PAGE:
Oral manifestation of HIV/AIDS infections in paediatric Nigerian patients

  • Adetokunbo Rafel Adebola
  • Solomon Ibiyemi Adeleke
  • Maryam Mukhtar
  • Otasowie Daniel Osunde
  • Benjamin Idemudia Akhiwu
  • Akinola Ladeinde

Abstract

Background: The aims of this study were to determine the pattern and frequency of oral lesions and to compare the prevalence of HIV‑related oral lesions in paediatric Nigerian patients on HAART with those not on HAART. Materials and Methods: All patients aged 15 years and below attending the Infectious Disease Clinic of Aminu Kano Teaching Hospital with a diagnosis of HIV were consecutively examined in a cross‑sectional study over a 2‑year period. Information was obtained by history, physical examinations, HIV testing, and enumeration of CD+ T cells. The results are presented. A P‑value of <0.05 was considered significant. Results: A total of 105 children comprising 63 males and 42 female who met the inclusion criteria participated in the study, mean age in months was 53.3±42.2, with a mean of 3.4±2.2 for male and 2.8±1.8 for female respectively. Oral lesions occurred in 61.9% of the children Overall, 22 (21.0%) had at least one oral lesion, 43 (41.0%) had multiple lesion. The most common lesion was oral candidiasis (79.1%). The angular cheilitis (43.8%) variant was most frequent. The mean CD4 counts were 1138 cells/mm3, 913 cells/mm3 and 629 cells/mm3 for those without oral lesion, with single lesion and multiple oral lesions respectively. These differences were not statistically significant (ANOVA: F=0.185, df=2, 80, 82, P=0.831. Patients on HAART comprised about 61.9% and these were found to have reduced risk for development of such oral lesions as angular cheilitis (OR=0.76; 95% CI=0.56‑1.02; P=0.03), pseudomembranous candidiasis (OR=0.71; 95% CI=0.54‑0.94; P=0.024) and HIV‑gingivitis (OR=0.59; 95% CI=0.46‑0.75; P=0.001). HAART had some beneficial but insignificant effect on development of HIV‑periodonttitis (OR=0.60; 95% CI=0.51‑0.70; P=0.09). The chances of occurrence of other oral lesions were not significantly reduced by HAART (Kaposi sarcoma, OR=1.24; 95% CI=0.31‑5.01; P=0.47, erythematous candidiasis, OR=1.13; 95% CI=0.62‑2.06). Conclusion: HIV‑related Oral lesions are frequently seen in HIV‑infected Nigerian children. Paediatric patients receiving HAART had significantly lower prevalence of oral lesions, particularly oral candidiasis and HIV‑gingivitis.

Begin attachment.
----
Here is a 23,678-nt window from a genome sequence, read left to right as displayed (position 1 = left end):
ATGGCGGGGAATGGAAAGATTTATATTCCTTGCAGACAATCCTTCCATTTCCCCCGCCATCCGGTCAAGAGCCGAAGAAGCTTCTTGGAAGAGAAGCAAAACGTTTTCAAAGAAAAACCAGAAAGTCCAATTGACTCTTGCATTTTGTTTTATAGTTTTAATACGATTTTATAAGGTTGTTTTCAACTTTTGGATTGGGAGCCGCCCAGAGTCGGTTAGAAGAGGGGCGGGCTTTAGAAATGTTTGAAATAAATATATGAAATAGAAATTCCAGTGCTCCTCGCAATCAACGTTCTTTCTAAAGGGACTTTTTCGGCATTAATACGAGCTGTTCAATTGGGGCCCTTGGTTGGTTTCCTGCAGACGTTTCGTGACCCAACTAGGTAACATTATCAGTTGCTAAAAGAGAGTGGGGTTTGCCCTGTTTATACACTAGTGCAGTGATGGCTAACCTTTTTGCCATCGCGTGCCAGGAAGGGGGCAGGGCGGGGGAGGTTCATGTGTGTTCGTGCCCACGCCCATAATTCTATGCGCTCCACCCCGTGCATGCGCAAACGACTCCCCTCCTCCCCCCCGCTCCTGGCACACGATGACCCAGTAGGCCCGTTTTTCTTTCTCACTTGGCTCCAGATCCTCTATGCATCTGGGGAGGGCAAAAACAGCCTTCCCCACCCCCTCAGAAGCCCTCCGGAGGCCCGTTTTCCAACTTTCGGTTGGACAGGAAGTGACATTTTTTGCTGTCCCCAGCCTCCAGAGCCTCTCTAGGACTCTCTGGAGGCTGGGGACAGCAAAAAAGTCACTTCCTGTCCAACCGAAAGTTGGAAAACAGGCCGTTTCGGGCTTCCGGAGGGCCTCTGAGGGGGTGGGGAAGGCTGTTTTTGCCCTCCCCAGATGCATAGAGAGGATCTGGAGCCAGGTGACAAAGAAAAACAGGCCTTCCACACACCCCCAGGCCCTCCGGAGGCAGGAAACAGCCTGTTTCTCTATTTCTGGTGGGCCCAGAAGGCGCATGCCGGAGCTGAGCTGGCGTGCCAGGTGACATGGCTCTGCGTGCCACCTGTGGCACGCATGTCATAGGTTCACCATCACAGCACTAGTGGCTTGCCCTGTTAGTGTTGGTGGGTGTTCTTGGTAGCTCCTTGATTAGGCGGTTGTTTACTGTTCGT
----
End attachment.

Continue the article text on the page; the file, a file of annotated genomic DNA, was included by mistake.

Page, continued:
Keywords: HIV/AIDS, Nigeria, oral manifestations, paediatrics

Nigerian Medical Journal | Vol. 53 | Issue 3 | July-September | 2012

Author Biographies

Adetokunbo Rafel Adebola
Department of Dental and Maxillofacial Surgery, College of Medicine/Lagos University Teaching Hospital, Lagos, Nigeria
Solomon Ibiyemi Adeleke
Paediatrics, Bayero University/Aminu Kano Teaching Hospital, Kano
Maryam Mukhtar
Paediatrics, Bayero University/Aminu Kano Teaching Hospital, Kano
Otasowie Daniel Osunde
Department of Dental and Maxillofacial Surgery, College of Medicine/Lagos University Teaching Hospital, Lagos, Nigeria
Benjamin Idemudia Akhiwu
Department of Dental and Maxillofacial Surgery, College of Medicine/Lagos University Teaching Hospital, Lagos, Nigeria
Akinola Ladeinde
Department of Oral and Maxillofacial Surgery, College of Medicine/Lagos University Teaching Hospital, Lagos, Nigeria
Published
2014-07-09
Section
Articles

Journal Identifiers


eISSN: 2229-774X
print ISSN: 0300-1652